Culture on a budget for Ontario youth

Published On May 21, 2019 | By Alisha Mughal | Arts

The Canadian Opera Company puts on its shows in the R. Fraser Elliott Hall at the Four Seasons Centre. Diamond Schmitt designed the building. (Tim Griffith)

Alisha Mughal

The Art Gallery of Ontario (AGO) made headlines two weeks ago after announcing that beginning May 25, everyone under 25 will be able to get in for free — year-round and at any time.

But many museums, galleries and stages in the GTA have been and continue to offer similar services for youth year-round.  

For visitors over 25, the AGO is introducing an annual pass that will allow unlimited admittance for a single payment of $35, a May 9 press release said.

“Art is essential, and we’re making it easier for everyone to make it a part of their everyday lives,” Stephan Jost, CEO of the AGO, said in the press release.

While the AGO’s new initiative for those under 25 is refreshing in Canada, it isn’t the only cultural hub working to educate the young.

“We have been running a camp here at the [Royal Ontario Museum] for 81 years,” said Kiron Mukherjee, ROMKids coordinator and camp director.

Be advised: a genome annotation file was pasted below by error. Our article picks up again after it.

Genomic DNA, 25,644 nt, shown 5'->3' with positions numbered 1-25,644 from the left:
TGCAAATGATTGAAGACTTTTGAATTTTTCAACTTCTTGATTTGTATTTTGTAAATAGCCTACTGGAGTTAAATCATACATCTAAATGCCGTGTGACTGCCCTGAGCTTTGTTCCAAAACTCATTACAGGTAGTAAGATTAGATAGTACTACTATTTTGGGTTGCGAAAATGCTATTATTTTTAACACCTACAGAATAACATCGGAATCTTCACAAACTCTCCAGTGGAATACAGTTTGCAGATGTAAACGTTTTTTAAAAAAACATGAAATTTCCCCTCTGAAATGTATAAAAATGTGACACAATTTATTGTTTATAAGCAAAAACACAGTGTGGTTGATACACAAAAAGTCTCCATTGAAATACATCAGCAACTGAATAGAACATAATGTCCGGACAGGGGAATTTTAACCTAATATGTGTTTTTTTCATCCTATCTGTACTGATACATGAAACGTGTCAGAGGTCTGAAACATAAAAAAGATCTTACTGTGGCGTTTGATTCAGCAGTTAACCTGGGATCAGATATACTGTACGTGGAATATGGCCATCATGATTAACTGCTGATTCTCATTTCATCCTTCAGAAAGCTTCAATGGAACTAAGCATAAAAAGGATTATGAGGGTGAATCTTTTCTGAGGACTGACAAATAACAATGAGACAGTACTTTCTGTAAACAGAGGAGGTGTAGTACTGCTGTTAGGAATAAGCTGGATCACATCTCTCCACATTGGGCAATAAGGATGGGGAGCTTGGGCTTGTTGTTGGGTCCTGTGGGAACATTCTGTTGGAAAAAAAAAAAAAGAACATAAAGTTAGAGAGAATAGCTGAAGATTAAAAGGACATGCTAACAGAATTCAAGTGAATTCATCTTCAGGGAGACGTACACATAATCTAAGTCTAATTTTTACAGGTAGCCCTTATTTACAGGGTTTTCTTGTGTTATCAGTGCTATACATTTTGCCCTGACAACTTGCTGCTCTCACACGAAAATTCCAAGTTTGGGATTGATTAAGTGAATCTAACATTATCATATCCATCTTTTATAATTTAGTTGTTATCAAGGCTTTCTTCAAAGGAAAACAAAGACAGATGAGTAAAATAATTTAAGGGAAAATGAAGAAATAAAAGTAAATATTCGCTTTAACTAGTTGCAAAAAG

The camp is offered to kids from the age of two to 16, and is held year round, Mukherjee said.

Campers have a number of sessions to choose from, some dedicated to the prehistoric world, and one called Relics and Ruins, which is dedicated to ancient history, Mukherjee said.

The breadth and scope of the programs get more focused as the kids move through them, he said.

All the groups provide education in an interactive and pressure-free way, based on the ROM’s collections and research, Mukherjee said.

“After 16 we have a fairly robust volunteer program,” Mukherjee said. “This year, we have around 200 volunteers, most of them are of the age of 16 to 19. We also have a leader in training program with our summer camp.”

This program graduates former campers into volunteers, “and in many cases into paid counsellors, and in many other cases eventually into our teachers as well,” Mukherjee said.

There is a registration fee for the camps and the programs as well as a subsidy program which helps lower income families, he said.

Mukherjee said the ROM works with the Ontario Camps Association (OCA) to “provide spots for newcomers to Canada, and in many cases refugees, which I think is sort of a fun and nice way to experience your first time in Canada, in Toronto — through the scope of the museum.”

Here are a few other cultural spots in and around Toronto that offer lower prices for younger culture lovers — culture on a budget. 

 

 

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